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color correction


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#1 Louis

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Posted 15 June 2006 - 12:30 AM

I'm gonna be shooting a 35mm short in a few months, and I realized that I have a big hole in my knowledge: at what stage of post-production does color-correction take place? I always thought that it was one of the last things that is done, but after the negative is conformed and all of the grey cards and color charts are edited out, why is it done last? From what I understand, after editing the film offline, the key-code numbers are taken to a negative cutter, who cuts the original negative to match, and then this new negative is printed. Isn't that right? So when does color correction take place if the negative is free of grey cards and such? Thanks.
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#2 David Mullen ASC

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Posted 15 June 2006 - 02:55 AM

The grey cards, etc. are meant as a guide for the people making your dailies, so you can see something accurate and/or informative, can track where something is going wrong better.

Yes, once the neg is cut, they are all gone and the color-correction starts from scratch, but at least now all the shots are in scene order.

If you are doing a tradition photo-chemical post, after the negative is cut, it gets answer printed, which involves making a series of prints and varying the RGB (or YCM) set of printer lights to adjust the density and color of each shot. Usually the first pass is done on a Hazeltine timer and the print made is pretty conservative and neutral. That first answer print will be screened for you and the timer, who will take notes from what you say. Then the timer will take the print and put it up on a Comparator, another timing device, which allows him to see the old set of printer light numbers for each shot so he can make adjustments. Then a second answer print is struck using the adjusted set of printer light numbers. And so on. Usually three answer prints is enough, and if it's a multiple-reel project like a feature, perhaps only one or two of the reels need further corrections.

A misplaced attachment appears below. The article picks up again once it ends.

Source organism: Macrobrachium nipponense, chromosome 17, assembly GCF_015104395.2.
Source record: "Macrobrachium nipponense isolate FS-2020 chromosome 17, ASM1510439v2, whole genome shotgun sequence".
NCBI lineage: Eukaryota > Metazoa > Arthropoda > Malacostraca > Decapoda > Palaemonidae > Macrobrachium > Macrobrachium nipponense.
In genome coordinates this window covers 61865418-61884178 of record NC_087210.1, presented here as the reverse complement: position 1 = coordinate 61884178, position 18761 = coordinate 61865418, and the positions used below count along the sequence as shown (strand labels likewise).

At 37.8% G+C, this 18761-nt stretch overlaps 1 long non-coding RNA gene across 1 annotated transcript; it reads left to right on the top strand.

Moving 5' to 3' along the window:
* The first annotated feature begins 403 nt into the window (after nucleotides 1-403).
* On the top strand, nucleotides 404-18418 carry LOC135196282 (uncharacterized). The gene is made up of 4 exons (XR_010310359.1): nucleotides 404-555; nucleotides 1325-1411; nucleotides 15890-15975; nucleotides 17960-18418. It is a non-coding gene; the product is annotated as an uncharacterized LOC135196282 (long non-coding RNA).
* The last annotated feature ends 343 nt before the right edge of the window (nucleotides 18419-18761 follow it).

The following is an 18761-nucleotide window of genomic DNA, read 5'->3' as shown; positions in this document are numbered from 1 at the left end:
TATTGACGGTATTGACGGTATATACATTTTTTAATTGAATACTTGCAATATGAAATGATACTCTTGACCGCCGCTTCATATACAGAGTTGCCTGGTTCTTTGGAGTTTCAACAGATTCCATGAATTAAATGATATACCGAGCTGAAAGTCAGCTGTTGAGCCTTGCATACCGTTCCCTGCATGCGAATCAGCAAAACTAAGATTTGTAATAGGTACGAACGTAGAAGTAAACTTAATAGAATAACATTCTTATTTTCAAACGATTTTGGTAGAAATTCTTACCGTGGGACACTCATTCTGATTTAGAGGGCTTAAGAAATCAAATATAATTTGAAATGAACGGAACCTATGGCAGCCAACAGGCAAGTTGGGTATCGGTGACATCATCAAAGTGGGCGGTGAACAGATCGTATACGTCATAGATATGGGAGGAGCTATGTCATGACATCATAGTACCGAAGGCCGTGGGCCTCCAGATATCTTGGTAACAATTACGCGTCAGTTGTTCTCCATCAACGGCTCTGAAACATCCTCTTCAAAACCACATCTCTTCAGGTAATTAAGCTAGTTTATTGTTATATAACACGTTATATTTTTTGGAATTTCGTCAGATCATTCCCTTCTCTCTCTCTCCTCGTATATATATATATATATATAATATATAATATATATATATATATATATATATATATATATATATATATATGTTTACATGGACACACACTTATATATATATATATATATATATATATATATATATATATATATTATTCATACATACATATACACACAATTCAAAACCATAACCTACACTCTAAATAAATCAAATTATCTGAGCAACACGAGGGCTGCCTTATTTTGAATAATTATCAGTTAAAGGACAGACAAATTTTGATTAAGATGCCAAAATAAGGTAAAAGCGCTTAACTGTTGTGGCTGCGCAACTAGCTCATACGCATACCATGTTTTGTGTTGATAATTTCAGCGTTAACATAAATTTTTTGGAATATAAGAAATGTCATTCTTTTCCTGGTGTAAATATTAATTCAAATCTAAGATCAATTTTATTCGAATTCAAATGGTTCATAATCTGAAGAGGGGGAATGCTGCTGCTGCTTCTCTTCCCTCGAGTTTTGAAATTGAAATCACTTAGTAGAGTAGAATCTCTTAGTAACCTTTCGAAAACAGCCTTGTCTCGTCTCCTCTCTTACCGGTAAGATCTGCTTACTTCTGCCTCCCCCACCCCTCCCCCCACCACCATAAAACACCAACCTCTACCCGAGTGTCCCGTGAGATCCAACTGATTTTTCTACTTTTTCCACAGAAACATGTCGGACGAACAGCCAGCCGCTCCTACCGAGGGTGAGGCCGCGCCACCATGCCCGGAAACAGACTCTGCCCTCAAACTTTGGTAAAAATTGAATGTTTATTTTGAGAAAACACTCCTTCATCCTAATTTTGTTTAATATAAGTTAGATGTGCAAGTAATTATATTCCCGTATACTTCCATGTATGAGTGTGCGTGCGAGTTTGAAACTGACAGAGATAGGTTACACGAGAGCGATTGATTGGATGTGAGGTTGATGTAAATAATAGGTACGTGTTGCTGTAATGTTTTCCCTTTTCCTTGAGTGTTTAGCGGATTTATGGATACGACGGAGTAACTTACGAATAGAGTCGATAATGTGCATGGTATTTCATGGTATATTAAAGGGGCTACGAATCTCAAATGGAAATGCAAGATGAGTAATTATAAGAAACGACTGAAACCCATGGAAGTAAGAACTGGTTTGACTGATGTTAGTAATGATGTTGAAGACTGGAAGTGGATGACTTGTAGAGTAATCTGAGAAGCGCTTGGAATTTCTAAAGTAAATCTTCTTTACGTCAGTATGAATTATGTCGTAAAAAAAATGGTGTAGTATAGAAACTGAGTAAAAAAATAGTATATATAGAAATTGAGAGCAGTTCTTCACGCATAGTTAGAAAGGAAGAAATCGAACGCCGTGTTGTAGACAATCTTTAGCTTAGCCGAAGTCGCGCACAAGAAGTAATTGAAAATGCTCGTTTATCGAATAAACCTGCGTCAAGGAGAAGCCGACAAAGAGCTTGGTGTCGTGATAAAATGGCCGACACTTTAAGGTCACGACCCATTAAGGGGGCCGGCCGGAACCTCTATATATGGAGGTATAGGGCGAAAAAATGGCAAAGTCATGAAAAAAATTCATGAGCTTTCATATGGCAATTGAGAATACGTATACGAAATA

A few labs have some sort of pre-answer print system, sometimes called a "proof print", which involves things like printing one or two frames only from each shot, and then looking at these in something like a slide show with you so you can give them some guidelines for making the first answer print, so that it will be closer to what you want.
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#3 John Pytlak RIP

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Posted 15 June 2006 - 08:49 AM

Normally, the final color correction is done on the cut negative, after the prodution has been edited. Much of color correction is color continuity, where consistency of artistic intent from scene-to-scene is the goal:

http://www.kodak.com....4.15.8.6&lc=en

http://www.kodak.com.../printing.shtml

http://www.acvl.org/...nual/index.html
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